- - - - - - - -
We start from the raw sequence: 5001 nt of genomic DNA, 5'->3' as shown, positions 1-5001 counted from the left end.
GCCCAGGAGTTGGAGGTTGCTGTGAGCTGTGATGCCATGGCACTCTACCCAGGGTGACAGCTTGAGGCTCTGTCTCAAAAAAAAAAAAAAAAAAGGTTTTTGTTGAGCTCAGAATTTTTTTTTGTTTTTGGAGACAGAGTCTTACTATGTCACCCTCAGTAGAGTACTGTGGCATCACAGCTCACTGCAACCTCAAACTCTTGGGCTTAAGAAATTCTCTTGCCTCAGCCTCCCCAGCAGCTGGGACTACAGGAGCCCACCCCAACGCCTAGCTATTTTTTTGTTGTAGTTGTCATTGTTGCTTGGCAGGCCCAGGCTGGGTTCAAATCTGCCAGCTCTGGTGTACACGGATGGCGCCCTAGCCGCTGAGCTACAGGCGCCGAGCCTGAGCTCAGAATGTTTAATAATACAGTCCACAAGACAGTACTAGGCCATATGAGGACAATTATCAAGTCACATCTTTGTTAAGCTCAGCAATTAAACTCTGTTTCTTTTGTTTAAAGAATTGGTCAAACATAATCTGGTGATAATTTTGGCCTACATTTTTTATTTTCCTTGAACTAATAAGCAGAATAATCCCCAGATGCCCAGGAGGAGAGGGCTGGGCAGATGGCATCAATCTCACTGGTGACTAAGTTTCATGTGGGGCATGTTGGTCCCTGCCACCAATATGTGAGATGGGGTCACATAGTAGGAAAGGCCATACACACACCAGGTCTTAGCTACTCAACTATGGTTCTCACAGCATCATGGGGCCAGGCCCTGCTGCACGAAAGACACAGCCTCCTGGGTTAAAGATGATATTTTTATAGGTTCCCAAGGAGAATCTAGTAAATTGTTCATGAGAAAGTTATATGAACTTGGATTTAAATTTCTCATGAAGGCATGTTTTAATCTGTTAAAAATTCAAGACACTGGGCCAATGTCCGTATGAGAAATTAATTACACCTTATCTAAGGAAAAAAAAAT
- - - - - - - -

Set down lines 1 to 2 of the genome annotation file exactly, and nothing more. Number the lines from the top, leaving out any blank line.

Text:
We start from the raw sequence: 5001 nt of genomic DNA, 5'->3' as shown, positions 1-5001 counted from the left end.
GCCCAGGAGTTGGAGGTTGCTGTGAGCTGTGATGCCATGGCACTCTACCCAGGGTGACAGCTTGAGGCTCTGTCTCAAAAAAAAAAAAAAAAAAGGTTTTTGTTGAGCTCAGAATTTTTTTTTGTTTTTGGAGACAGAGTCTTACTATGTCACCCTCAGTAGAGTACTGTGGCATCACAGCTCACTGCAACCTCAAACTCTTGGGCTTAAGAAATTCTCTTGCCTCAGCCTCCCCAGCAGCTGGGACTACAGGAGCCCACCCCAACGCCTAGCTATTTTTTTGTTGTAGTTGTCATTGTTGCTTGGCAGGCCCAGGCTGGGTTCAAATCTGCCAGCTCTGGTGTACACGGATGGCGCCCTAGCCGCTGAGCTACAGGCGCCGAGCCTGAGCTCAGAATGTTTAATAATACAGTCCACAAGACAGTACTAGGCCATATGAGGACAATTATCAAGTCACATCTTTGTTAAGCTCAGCAATTAAACTCTGTTTCTTTTGTTTAAAGAATTGGTCAAACATAATCTGGTGATAATTTTGGCCTACATTTTTTATTTTCCTTGAACTAATAAGCAGAATAATCCCCAGATGCCCAGGAGGAGAGGGCTGGGCAGATGGCATCAATCTCACTGGTGACTAAGTTTCATGTGGGGCATGTTGGTCCCTGCCACCAATATGTGAGATGGGGTCACATAGTAGGAAAGGCCATACACACACCAGGTCTTAGCTACTCAACTATGGTTCTCACAGCATCATGGGGCCAGGCCCTGCTGCACGAAAGACACAGCCTCCTGGGTTAAAGATGATATTTTTATAGGTTCCCAAGGAGAATCTAGTAAATTGTTCATGAGAAAGTTATATGAACTTGGATTTAAATTTCTCATGAAGGCATGTTTTAATCTGTTAAAAATTCAAGACACTGGGCCAATGTCCGTATGAGAAATTAATTACACCTTATCTAAGGAAAAAAAAAT